I want to find solutions of $3^n-1=2m^2$ other than $(n, m)=(0, 0)$, $(n, m)=(1, \pm1)$, $(n, m)=(2, \pm2)$ and $(n, m)=(5, \pm11)$.

There are no other "small" solutions ($n<1000$). For even $n$, we can let $3^{n/2}=k$ and solve Pell equation $k^2-2m^2=1$, and similarly for odd $n$, let $3^{(n-1)/2}=k$ and the equation becomes Pell-like equation $3k^2-2m^2=1$. The complete set of solution is known in both cases, but I cannot prove none of large $k$ can be power of $3$.

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    $\begingroup$ No further solutions upto $n=10^5$. It is possible that I read somewhere that there are no further solutions, but I am not sure and neither I have an idea how to prove it. $\endgroup$ – Peter Jun 20 '18 at 17:09
  • $\begingroup$ I extended the search upto $n=2\cdot 10^5$ without finding a further solution. $\endgroup$ – Peter Jun 20 '18 at 17:23

According to Dickson's "History of the Theory of Numbers" vol. 2, pg. 694,

"E. Fauquembergue [158] proved that $1+3+3^2+ · · · +3^n=y^2$ only when n=0, 1, 4, by using the powers of $a+b\sqrt{-2}$ to treat $3^{n+1}=1+2y^2$."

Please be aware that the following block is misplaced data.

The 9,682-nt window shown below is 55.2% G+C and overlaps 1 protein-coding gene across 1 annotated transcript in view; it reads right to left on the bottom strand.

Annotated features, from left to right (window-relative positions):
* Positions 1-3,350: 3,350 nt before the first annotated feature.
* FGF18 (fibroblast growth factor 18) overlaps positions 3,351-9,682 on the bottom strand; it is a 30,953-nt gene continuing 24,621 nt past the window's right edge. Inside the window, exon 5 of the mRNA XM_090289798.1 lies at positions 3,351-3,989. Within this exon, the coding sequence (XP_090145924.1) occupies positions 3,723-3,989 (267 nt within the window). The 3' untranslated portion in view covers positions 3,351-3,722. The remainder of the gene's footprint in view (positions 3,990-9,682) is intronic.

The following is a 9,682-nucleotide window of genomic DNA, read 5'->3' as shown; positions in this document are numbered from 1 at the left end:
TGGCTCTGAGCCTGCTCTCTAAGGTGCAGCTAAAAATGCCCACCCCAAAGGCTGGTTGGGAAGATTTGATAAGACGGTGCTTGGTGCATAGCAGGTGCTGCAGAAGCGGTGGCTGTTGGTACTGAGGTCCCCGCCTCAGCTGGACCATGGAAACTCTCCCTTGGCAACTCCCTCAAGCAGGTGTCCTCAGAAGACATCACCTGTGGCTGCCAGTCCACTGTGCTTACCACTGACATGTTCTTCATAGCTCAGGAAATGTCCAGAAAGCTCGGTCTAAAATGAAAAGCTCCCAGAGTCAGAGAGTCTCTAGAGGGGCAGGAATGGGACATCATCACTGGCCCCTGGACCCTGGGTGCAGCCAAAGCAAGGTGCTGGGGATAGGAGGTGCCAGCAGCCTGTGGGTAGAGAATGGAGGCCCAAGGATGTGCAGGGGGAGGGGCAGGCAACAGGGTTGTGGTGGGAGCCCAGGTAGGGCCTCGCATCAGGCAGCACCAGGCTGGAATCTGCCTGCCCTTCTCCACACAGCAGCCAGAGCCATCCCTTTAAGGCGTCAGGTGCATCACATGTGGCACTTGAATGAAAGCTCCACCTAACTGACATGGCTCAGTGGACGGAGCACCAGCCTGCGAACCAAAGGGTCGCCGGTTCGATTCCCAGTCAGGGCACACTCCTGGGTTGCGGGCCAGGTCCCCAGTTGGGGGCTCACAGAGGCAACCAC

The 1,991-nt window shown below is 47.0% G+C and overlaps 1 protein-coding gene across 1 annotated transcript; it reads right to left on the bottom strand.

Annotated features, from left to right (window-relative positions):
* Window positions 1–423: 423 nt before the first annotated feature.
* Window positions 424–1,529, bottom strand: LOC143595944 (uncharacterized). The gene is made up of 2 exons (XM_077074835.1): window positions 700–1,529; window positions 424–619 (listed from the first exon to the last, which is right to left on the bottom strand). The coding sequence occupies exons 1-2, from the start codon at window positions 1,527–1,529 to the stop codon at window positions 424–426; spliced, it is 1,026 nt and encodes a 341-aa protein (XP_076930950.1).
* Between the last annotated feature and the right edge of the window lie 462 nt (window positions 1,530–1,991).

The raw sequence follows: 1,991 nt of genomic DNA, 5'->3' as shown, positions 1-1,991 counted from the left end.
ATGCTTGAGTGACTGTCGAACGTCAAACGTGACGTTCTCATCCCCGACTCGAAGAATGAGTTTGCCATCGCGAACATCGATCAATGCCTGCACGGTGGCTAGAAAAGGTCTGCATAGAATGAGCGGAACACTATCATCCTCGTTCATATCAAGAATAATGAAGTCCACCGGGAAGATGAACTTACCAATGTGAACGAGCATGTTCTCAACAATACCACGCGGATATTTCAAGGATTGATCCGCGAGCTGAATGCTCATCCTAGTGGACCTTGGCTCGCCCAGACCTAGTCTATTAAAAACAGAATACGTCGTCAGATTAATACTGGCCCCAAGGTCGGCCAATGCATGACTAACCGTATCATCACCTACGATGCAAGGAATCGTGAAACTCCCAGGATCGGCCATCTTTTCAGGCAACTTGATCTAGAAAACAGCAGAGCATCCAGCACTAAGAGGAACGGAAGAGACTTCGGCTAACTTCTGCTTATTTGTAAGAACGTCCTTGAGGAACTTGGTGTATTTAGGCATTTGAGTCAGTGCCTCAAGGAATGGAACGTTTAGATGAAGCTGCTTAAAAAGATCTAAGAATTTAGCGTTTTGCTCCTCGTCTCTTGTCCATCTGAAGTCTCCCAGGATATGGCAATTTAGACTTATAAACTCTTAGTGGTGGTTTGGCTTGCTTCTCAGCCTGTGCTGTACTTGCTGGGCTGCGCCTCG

The reference is to "Mathesis, (2), 4, 1894, 169-170".


This is only to say one can disregard the case of $n \ge 4$ even, using Catalan's conjecture/theorem.

For even $n=2k\ge 4,$ if $3^n-1-2m^2$ then $(3^k-1)(3^k+1)=2m^2,$ where the factors on the left have gcd $2.$ This means one factor is $2a^2$ and the other is $b^2,$ where (unneeded) $\gcd(a.b)=1.$ So we get either $3^k-1=b^2$ or $3^k+1=b^2,$ where now $k \ge 2.$

We have then a difference of nontrivial powers equal to $1.$ Now apply Catalan's conjecture (theorem). We'll have either $3^k-b^2=1$ or $b^2-3^k=1,$ and neither fits the only solution (Catalan) $2^3-3^2=1.$


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